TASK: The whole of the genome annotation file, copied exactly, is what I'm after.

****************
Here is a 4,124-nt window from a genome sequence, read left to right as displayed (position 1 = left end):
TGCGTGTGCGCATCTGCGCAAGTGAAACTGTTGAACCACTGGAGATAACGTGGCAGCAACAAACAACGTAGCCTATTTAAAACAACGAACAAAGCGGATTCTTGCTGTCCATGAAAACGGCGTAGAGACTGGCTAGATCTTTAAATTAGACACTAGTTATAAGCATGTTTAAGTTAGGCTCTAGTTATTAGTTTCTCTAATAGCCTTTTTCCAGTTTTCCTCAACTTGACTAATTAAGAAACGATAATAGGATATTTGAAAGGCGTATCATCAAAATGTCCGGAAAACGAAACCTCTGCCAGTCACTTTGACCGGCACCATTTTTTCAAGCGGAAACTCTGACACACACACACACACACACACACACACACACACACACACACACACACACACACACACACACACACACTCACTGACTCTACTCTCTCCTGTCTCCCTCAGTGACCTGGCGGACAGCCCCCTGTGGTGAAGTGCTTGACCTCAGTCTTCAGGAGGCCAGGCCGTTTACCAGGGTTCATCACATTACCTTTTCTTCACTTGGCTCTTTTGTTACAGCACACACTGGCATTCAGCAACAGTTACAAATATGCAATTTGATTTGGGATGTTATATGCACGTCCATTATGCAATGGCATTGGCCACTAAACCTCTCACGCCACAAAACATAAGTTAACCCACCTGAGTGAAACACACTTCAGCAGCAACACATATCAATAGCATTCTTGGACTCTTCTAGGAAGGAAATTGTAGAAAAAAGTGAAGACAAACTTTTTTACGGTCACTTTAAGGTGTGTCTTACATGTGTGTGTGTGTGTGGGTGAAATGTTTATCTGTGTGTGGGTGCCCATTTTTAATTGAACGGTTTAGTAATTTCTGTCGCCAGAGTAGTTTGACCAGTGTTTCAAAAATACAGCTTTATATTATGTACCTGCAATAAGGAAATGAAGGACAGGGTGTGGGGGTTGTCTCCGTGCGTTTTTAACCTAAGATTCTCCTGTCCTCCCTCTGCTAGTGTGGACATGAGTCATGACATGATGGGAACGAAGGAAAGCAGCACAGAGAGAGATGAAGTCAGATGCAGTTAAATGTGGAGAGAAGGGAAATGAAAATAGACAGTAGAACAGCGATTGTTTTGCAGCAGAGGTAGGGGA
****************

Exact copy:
Here is a 4,124-nt window from a genome sequence, read left to right as displayed (position 1 = left end):
TGCGTGTGCGCATCTGCGCAAGTGAAACTGTTGAACCACTGGAGATAACGTGGCAGCAACAAACAACGTAGCCTATTTAAAACAACGAACAAAGCGGATTCTTGCTGTCCATGAAAACGGCGTAGAGACTGGCTAGATCTTTAAATTAGACACTAGTTATAAGCATGTTTAAGTTAGGCTCTAGTTATTAGTTTCTCTAATAGCCTTTTTCCAGTTTTCCTCAACTTGACTAATTAAGAAACGATAATAGGATATTTGAAAGGCGTATCATCAAAATGTCCGGAAAACGAAACCTCTGCCAGTCACTTTGACCGGCACCATTTTTTCAAGCGGAAACTCTGACACACACACACACACACACACACACACACACACACACACACACACACACACACACACACACACACACTCACTGACTCTACTCTCTCCTGTCTCCCTCAGTGACCTGGCGGACAGCCCCCTGTGGTGAAGTGCTTGACCTCAGTCTTCAGGAGGCCAGGCCGTTTACCAGGGTTCATCACATTACCTTTTCTTCACTTGGCTCTTTTGTTACAGCACACACTGGCATTCAGCAACAGTTACAAATATGCAATTTGATTTGGGATGTTATATGCACGTCCATTATGCAATGGCATTGGCCACTAAACCTCTCACGCCACAAAACATAAGTTAACCCACCTGAGTGAAACACACTTCAGCAGCAACACATATCAATAGCATTCTTGGACTCTTCTAGGAAGGAAATTGTAGAAAAAAGTGAAGACAAACTTTTTTACGGTCACTTTAAGGTGTGTCTTACATGTGTGTGTGTGTGTGGGTGAAATGTTTATCTGTGTGTGGGTGCCCATTTTTAATTGAACGGTTTAGTAATTTCTGTCGCCAGAGTAGTTTGACCAGTGTTTCAAAAATACAGCTTTATATTATGTACCTGCAATAAGGAAATGAAGGACAGGGTGTGGGGGTTGTCTCCGTGCGTTTTTAACCTAAGATTCTCCTGTCCTCCCTCTGCTAGTGTGGACATGAGTCATGACATGATGGGAACGAAGGAAAGCAGCACAGAGAGAGATGAAGTCAGATGCAGTTAAATGTGGAGAGAAGGGAAATGAAAATAGACAGTAGAACAGCGATTGTTTTGCAGCAGAGGTAGGGGA